Dotanis are the Lodis from the Mati branch of their allies they are divided into the following sections.
1. Madu Khel
3. Badin Khel
4. Sado Khel
5. Hasan Khel
6. Bana Khel
8. Sanki zai
9. Nuso Khel
In 19th century, they were reported to be as one of the richest Powindah tribes; chiefly bringing silk “pashm,” carpets, and “charas.” Dotanis used to dwell in the central part of Wana valley, they had a walled village, about third of this tribe cultivated the land around it in 19th century, and the rest followed mercantile pursuits and used to only return at certain times of the year.
Hayat-i-Afghani, published in 1867, has following remarks about Dotanis;
“The Dutani division (of Lodis) is very small one, numbering perhaps not more than 200 families in all, of whom some are Pawandah merchants, noted for their courage and enterprise, and the rest are settled in Wana. Wana is a plain, of a climate not so cold to prevent mosquitoes from being numerous, situated to the north of the Haripal Shirani above those mountains, whose sides are towards Gomal. About 80 families of Dutani are here settled in a fortified village in the midst of the valley, and cultivate the greater part of the land, and though the Wazirs come hither in summer and have even taken possession of the land, they cannot drive out these Dotanis. The Suleiman Khel (Ghilzais) have of late shown some indications of a desire to lay hands on this tract. The Kakar shepherds sometimes come with their flocks to the southern and western parts and are not interfered with. In habits and dress the sedentary Dutanis are like the neighboring Wazirs.”
History in India
The Dotanis made some considerable figure in India during the time of the Afghan rulers. Hasan Khan Dotani was the governor of Rapri in
the times of Sikander Shah Lodi. Sikander Khan Dotani was a Mughal
Mansabdar in the times of Emperor Shah Jahan who supported the rebellion
of Khan-e-Jahan Lodi, the latter gave him charge of Burhanpur when he
marched towards Mandu. The sons of Shahbaz Khan Dotani, who were brothers-in-law of Miyan Asalat Khan, son of Khan Jahan.
Raverty in 1895 reports that numbers of Dotanis are to be found in India. At the beginning of 19th century, many were to be found in Deccan, and southern India, in the Balari, Karrapah, and adjoining districts of Madras presidency.
Conflict with Wazirs in 19th century
It is to be noted that for peace or war the Dotani and Sulaiman Khel were one. Several hundreds of Sulaiman Khel were killed fighting the battles of the Dotanis against the Ahmadzai Wazirs over the Wana lands amongst them the father of Muhammad Akram, one of the leading Sulaiman Khel maliks of these parts. As late as October 1894 the allied army of the Powindahs including 1,800 Dotanis and 19,000 Sulaiman Khel, collected at Warshak with the intention of ravaging Wana and then attacking the Mahsuds.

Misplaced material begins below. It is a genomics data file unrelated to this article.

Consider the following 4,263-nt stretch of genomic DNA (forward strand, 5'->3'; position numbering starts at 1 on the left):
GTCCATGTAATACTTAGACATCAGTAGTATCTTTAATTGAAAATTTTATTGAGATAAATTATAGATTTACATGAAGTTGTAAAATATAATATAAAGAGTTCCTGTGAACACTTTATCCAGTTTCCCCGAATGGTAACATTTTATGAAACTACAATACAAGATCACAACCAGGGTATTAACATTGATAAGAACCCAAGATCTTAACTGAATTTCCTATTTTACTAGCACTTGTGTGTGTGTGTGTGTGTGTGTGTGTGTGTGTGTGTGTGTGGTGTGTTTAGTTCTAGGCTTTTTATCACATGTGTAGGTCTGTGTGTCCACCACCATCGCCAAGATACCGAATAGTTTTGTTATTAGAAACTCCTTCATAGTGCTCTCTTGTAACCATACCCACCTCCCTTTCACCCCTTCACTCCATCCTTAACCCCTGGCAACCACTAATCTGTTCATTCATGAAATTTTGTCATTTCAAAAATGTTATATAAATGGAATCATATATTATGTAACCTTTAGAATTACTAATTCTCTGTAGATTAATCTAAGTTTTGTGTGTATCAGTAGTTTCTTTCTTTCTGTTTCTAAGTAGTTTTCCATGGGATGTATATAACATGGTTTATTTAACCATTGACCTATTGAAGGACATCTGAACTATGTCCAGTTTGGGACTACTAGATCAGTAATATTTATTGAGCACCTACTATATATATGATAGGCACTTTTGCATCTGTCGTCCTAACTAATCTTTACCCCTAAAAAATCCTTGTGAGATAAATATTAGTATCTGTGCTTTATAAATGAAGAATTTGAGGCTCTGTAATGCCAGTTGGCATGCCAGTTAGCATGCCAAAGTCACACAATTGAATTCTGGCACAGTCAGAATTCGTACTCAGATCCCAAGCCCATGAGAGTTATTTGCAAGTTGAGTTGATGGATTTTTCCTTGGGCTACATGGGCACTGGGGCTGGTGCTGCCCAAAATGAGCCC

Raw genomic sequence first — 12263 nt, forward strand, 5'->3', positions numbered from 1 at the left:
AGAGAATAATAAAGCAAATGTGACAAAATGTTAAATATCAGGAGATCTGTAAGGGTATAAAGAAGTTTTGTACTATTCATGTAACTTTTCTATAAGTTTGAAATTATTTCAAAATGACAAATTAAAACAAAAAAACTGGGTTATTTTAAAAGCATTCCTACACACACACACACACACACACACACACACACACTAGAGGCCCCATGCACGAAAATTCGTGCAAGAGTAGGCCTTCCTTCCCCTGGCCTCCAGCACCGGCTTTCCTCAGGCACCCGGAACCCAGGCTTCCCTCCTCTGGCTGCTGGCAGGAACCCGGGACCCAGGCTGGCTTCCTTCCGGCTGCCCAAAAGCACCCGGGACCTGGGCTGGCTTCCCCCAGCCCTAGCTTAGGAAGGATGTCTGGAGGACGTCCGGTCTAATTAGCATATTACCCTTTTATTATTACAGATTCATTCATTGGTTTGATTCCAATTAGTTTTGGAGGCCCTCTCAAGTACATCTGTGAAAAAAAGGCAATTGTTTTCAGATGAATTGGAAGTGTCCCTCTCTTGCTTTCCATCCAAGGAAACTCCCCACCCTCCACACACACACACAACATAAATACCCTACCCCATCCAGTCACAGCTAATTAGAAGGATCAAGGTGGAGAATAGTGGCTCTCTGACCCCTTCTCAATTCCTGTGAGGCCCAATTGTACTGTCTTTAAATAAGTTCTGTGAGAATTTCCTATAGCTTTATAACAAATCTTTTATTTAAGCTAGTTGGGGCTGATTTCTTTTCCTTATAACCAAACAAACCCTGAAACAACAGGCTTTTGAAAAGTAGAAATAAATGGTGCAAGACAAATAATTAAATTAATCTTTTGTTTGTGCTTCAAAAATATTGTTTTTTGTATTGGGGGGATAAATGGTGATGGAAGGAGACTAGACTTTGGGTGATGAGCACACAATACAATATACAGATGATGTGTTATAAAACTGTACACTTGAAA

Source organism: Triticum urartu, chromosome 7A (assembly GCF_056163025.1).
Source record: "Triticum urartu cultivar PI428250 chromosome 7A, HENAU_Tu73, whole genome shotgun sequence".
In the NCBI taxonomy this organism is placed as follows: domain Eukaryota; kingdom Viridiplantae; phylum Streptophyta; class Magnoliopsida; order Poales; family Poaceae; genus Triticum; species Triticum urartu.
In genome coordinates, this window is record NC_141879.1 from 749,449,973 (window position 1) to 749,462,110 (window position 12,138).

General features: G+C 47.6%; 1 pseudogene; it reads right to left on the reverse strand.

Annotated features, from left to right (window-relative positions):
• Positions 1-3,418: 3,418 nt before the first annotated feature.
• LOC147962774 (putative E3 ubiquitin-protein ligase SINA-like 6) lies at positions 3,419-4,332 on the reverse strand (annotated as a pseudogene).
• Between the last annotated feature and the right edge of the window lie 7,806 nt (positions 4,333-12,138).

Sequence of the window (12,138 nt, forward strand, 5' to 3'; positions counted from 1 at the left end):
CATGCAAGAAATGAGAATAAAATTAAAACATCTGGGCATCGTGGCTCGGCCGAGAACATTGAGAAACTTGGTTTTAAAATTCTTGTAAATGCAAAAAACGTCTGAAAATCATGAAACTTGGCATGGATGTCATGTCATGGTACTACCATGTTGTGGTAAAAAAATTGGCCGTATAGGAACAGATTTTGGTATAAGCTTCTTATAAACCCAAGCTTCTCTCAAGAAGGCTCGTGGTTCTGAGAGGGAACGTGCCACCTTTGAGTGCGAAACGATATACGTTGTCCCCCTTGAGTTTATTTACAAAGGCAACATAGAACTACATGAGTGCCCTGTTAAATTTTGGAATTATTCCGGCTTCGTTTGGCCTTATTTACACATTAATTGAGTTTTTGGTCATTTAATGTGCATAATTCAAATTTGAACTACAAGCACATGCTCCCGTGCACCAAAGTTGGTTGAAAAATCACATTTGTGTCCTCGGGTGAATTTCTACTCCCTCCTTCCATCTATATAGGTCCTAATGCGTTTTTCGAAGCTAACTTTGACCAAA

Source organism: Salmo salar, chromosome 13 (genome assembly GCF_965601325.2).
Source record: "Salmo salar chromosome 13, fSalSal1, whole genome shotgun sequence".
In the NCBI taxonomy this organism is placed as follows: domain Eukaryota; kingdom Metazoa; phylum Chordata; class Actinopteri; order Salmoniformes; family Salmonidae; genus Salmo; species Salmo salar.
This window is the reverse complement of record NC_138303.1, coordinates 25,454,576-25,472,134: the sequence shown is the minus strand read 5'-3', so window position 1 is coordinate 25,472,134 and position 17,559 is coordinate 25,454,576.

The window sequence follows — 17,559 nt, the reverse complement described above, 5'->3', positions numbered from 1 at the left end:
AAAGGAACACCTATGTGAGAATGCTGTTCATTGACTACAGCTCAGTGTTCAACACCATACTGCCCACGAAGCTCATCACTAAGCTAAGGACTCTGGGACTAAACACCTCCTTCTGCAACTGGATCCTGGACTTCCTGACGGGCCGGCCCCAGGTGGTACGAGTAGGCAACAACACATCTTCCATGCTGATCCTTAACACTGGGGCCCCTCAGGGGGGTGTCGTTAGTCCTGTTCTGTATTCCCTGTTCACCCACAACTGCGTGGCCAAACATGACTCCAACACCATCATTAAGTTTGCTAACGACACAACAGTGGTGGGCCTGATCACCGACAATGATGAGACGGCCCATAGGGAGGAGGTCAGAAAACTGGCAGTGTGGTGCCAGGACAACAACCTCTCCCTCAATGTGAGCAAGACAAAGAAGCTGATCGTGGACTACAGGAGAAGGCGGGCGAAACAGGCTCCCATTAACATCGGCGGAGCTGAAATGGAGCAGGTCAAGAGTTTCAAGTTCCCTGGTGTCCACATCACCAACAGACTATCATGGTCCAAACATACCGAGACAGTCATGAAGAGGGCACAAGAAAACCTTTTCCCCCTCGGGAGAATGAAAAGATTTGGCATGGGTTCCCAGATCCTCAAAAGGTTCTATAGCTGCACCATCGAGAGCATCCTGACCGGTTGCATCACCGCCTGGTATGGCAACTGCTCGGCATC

In bygone times the Wana valley was in possession of the Dotanis. About 1840 the Ahmadzai Wazirs, who were a nomad tribe moved from their settlements in Margha and Birmal to Wana and obtained a footing in the valley, partly by force and partly by occupying land in the capacity of mortgages. In the course of time almost the whole valley had come into their hands. Some 30 years later, the Dotanis, with the aid of the Sulaiman Khel, who themselves claimed grazing rights in Wana, made a desperate attempt to recover possession of the valley. A fierce fight ensued, in which the invaders were worsted and lost heavily. The scene of the fights, old Dotani Kot became a ruin After this there was a chronic dispute between the Ahmadzai Wazirs on the one hand and the Dotanis and Sulaiman Khel on the other, about the possession of landed and grazing rights in Wana. In the autumn of 1893, a dispute arose between the Ahmadzais and Dotanis respecting the right to a certain “karez” known as Mir Khan. In the fight which ensued, the Ahmadzais killed a number of Dotanis and demolished their fortified village (new Dotani Kot).
In consequence of this, the Dotanis and Sulaiman Khel determined to make a joint attack on the Ahmadzais of Wana on their way back to Khorasan. On receiving information of this the Civil authorities in Dera Ismail Khan, summoned a jirga of Sulaiman Khel, Dotani and Ahmadzai Maliks, with a view to preventing reprisals and bringing about, if possible, an amicable arrangement between hostile tribes. The Ahmadzais ultimately agreed to pay blood money or compensation for the Dotanis they had killed and to rebuild the village they had demolished. On receiving a satisfactory assurance of this the Dotanis and Sulaiman Khel promised to refrain from further hostilities. A band of eighty Waziris attacked Dotani shepherds near Ghoza Manda on the 3rd of December 1891: they carried off about fifteen hundred sheep, killed one and wounded five Dotanis. In the summer of 1894, the Dotanis were again attacked by the Ahmadzais at Tatai on the Wana Toi, where they had halted on their return to their summer quarters. In this raid the Dotanis lost seven men killed and had 120 cows looted as well. The Dotanis thereupon determined to exact revenge for this unprovoked attack, and accordingly approached their allies, the Sulaiman Khel, with a view to their taking joint action against the Wazirs during the ensuing cold weather.
The Sulaiman Khel not only agreed to support them but determined to get up a coalition of all the Powindah tribes for the purpose. The torah collected in October, as stated above, but the British Commissioner with the Afghan-Wazir boundary delimitation party warned the lashkar against committing hostilities in Wana, which was then under British protection and was shortly to be occupied by British troops.
1- Historical and Political Gazetteer of Afghanistan’, Volume 6, p-163
2- “The Waziri Afghans and their country”, by H.G.Raverty
3- Afghanistan and its inhabitants, p-193